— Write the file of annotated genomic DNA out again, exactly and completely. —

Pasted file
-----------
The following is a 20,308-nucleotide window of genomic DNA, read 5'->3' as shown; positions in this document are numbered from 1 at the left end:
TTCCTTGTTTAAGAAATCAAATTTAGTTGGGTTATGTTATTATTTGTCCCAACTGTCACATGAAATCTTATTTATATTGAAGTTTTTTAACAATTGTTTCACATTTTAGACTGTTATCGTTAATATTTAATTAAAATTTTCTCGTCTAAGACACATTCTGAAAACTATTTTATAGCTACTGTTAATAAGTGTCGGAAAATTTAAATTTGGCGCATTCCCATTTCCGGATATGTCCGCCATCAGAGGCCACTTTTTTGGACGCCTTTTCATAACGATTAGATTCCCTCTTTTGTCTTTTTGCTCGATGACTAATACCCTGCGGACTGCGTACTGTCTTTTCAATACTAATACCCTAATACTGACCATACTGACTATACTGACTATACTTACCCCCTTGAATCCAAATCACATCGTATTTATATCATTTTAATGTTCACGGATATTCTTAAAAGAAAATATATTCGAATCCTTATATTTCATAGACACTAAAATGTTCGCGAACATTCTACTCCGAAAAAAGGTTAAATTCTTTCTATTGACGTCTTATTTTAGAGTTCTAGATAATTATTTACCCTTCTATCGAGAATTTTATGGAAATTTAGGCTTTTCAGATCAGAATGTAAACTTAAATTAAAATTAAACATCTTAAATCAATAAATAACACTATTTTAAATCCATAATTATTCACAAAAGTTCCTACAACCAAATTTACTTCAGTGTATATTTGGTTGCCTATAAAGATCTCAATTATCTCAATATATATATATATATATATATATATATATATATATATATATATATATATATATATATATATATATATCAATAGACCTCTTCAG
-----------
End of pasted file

The following is a 20,308-nucleotide window of genomic DNA, read 5'->3' as shown; positions in this document are numbered from 1 at the left end:
TTCCTTGTTTAAGAAATCAAATTTAGTTGGGTTATGTTATTATTTGTCCCAACTGTCACATGAAATCTTATTTATATTGAAGTTTTTTAACAATTGTTTCACATTTTAGACTGTTATCGTTAATATTTAATTAAAATTTTCTCGTCTAAGACACATTCTGAAAACTATTTTATAGCTACTGTTAATAAGTGTCGGAAAATTTAAATTTGGCGCATTCCCATTTCCGGATATGTCCGCCATCAGAGGCCACTTTTTTGGACGCCTTTTCATAACGATTAGATTCCCTCTTTTGTCTTTTTGCTCGATGACTAATACCCTGCGGACTGCGTACTGTCTTTTCAATACTAATACCCTAATACTGACCATACTGACTATACTGACTATACTTACCCCCTTGAATCCAAATCACATCGTATTTATATCATTTTAATGTTCACGGATATTCTTAAAAGAAAATATATTCGAATCCTTATATTTCATAGACACTAAAATGTTCGCGAACATTCTACTCCGAAAAAAGGTTAAATTCTTTCTATTGACGTCTTATTTTAGAGTTCTAGATAATTATTTACCCTTCTATCGAGAATTTTATGGAAATTTAGGCTTTTCAGATCAGAATGTAAACTTAAATTAAAATTAAACATCTTAAATCAATAAATAACACTATTTTAAATCCATAATTATTCACAAAAGTTCCTACAACCAAATTTACTTCAGTGTATATTTGGTTGCCTATAAAGATCTCAATTATCTCAATATATATATATATATATATATATATATATATATATATATATATATATATATATATATATATATATATCAATAGACCTCTTCAG